Estimated read time: 4 minutes.
When the temperatures start to drop, it can be tough to know what to wear for a cold trail run. It’s essential to dress in layers so that you can adjust as needed and stay comfortable. This article will give you tips on how to dress for a cold trail running and what to wear!
What to Wear When Running in Cold Weather
Running on icy trails, frigid temperatures, and shorter daylight hours are reasonable reasons to avoid winter trail runs. With a few more clothes and some forethought, you can ditch the excuses and the treadmill this winter.
Air is trapped in clothing composed of insulating materials and is warmed by your own body heat. Trapped air keeps you warm since it doesn’t transmit heat very well. It’s simple, yet it works.
It’s usual to find insulating characteristics in wool and down and synthetic fabrics. These materials, when stuffed into a garment, produce tiny crevices where air can accumulate. A synthetic cloth woven into channels and pockets may also be used to provide insulation, which traps air and heats it.
But you don’t want just any insulation; you need it to be breathable as well. This necessitates using materials that are both thermally insulated and permeable to air.
Insulation, however, is only one piece of the cold-weather apparel jigsaw. You’ll also want to keep out any wind, rain, or snow that may come your way. It is important to be able to change your layers depending on the weather conditions, especially on a long run. Layering is essential on every level. There are three primary layers to experiment with.
The layer nearest to your skin is referred to as the “base layer,” and it’s all about comfort. Material that quickly wicks moisture away from your skin and is quick to dry is what you’re looking for here. This layer should fit snugly around the body. You’ll get the most benefit from moisture-wicking textiles when they’re close to you.
In the same way, as the first layer focuses on comfort, the second layer focuses on insulation. With the base layer’s moisture-wicking properties, we need an insulating piece of clothing that is also breathable. Two layers may suffice for a run in dry weather or when you’re putting in extra effort. But if there’s any chance of rain, you’ll need an additional layer.
The third and final layer in the standard layering technique, the outer layer, shields you from the elements, including wind, rain, and snow. It serves as a protective layer against the weather and is most commonly worn as a running jacket or anorak. There are two options: weatherproof (a breathable layer that isn’t totally waterproof) or waterproof (a membrane-encased layer that provides full protection from wind and rain).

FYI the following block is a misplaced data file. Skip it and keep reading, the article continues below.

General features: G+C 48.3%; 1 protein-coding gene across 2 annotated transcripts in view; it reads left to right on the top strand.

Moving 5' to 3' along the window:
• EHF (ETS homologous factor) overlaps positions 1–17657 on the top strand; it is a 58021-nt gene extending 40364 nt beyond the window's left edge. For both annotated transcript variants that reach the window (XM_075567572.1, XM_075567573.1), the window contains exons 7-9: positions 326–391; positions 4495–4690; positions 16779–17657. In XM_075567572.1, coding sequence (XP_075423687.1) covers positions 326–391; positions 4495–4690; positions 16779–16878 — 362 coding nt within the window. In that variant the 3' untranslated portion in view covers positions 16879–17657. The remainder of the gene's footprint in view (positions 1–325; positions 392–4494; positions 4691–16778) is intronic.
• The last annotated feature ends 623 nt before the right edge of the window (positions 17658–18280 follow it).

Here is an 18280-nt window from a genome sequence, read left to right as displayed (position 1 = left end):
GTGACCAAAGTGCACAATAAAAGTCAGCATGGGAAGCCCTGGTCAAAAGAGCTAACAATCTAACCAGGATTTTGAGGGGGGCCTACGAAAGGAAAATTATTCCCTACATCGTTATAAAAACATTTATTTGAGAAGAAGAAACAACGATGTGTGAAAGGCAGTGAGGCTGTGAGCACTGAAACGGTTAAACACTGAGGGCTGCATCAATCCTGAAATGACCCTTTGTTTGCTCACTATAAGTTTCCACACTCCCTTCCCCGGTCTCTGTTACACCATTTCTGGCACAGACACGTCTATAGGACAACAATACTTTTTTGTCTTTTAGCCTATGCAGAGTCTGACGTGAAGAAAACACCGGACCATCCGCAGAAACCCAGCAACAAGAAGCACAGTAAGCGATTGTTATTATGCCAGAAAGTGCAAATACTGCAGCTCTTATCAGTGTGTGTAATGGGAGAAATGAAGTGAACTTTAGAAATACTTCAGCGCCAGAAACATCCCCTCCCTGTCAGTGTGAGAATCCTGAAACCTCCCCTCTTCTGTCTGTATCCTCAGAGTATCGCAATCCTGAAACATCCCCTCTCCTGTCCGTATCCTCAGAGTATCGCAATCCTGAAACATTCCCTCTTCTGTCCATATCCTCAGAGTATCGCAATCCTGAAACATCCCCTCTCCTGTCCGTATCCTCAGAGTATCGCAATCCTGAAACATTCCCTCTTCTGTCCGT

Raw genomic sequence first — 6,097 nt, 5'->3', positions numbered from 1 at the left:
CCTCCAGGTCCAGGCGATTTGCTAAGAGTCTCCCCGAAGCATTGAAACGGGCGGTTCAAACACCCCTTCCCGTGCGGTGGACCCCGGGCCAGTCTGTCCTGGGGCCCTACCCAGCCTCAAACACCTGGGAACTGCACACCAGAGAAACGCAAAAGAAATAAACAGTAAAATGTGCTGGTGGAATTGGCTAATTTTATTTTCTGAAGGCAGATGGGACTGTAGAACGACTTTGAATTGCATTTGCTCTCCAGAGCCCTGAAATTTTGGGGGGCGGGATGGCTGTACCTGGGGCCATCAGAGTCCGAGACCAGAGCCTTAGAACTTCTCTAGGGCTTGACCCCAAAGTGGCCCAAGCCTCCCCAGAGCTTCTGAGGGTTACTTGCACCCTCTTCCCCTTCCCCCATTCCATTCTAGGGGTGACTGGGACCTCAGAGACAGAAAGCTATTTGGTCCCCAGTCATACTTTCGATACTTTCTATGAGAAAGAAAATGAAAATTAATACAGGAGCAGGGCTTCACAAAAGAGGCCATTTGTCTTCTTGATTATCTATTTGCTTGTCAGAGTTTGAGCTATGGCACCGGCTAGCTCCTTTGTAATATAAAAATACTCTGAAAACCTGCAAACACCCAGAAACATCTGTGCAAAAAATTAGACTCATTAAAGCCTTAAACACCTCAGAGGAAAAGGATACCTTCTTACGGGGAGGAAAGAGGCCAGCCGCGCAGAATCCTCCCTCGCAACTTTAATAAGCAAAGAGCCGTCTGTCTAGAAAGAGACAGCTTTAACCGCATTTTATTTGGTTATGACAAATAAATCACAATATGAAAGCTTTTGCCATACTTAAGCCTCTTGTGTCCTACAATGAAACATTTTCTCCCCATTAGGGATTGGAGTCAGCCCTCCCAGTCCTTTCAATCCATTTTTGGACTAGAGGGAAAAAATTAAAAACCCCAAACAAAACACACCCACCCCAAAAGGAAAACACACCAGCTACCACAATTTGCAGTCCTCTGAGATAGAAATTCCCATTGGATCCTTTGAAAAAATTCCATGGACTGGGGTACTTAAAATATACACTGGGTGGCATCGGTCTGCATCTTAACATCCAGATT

There you go. If the weather and the nature of the run dictate that you need more or fewer layers of clothing, then so be it. Layering allows you to adjust your outfit as you go, which is a great benefit. Layering isn’t limited to the upper body; shorts worn over running tights, for example, can provide additional protection for the legs.
Head and Extremities
You’ll also want to keep your head and extremities warm. A hat is a must, and gloves or mittens (depending on how cold it is). Mittens are warmer than gloves because all of the fingers are together in one compartment; this prevents the heat from escaping through your fingertips.
Trail Running Winter Shoes
If you’re running in cold weather, your shoes will need to be up for the task. Look for a shoe with good insulation and water resistance. A Gore-Tex membrane is ideal as it’ll keep your feet dry while still allowing them to breathe. It’s also essential that the shoes have a lugged sole or spikes so that they can handle the slippery conditions that often go hand-in-hand with cold weather. In addition, they should have a rock plate to protect your feet from sharp rocks and other debris on the trail.
As you can see, there’s quite a bit of thinking about when it comes to picking out winter running gear. You’ll need more than just a good pair of shoes. But with a little bit of planning, you can make sure that you’re well-equipped to take on those winter trails.
Safety Tips for Running in the Cold
When running in the cold, it’s vital to take your safety seriously. Below are some tips for staying safe during a winter run:
- Make sure someone knows where you’ll be and when you’ll be back if something goes wrong. This applies whether you’re running alone or with others. In case of emergency, there’s no substitute for a well-informed friend who can alert the authorities.
- Be careful of black ice, which is thin and transparent enough that you might not always notice it on the trail. But if you do encounter some, tread lightly or avoid it altogether. A fall onto this kind of ice could mean a significant injury to oneself.
- Dress in bright colors so that others can see you, even in low light. And don’t forget to bring a headlamp or some other form of illumination for darker trails.
- Carry a phone with you in case of emergency.
With a little bit of extra preparation, you can continue running your favorite trails throughout the winter. Just be sure to consider the colder temperatures and slippery conditions, and dress appropriately. And most importantly, stay safe while out on the trail!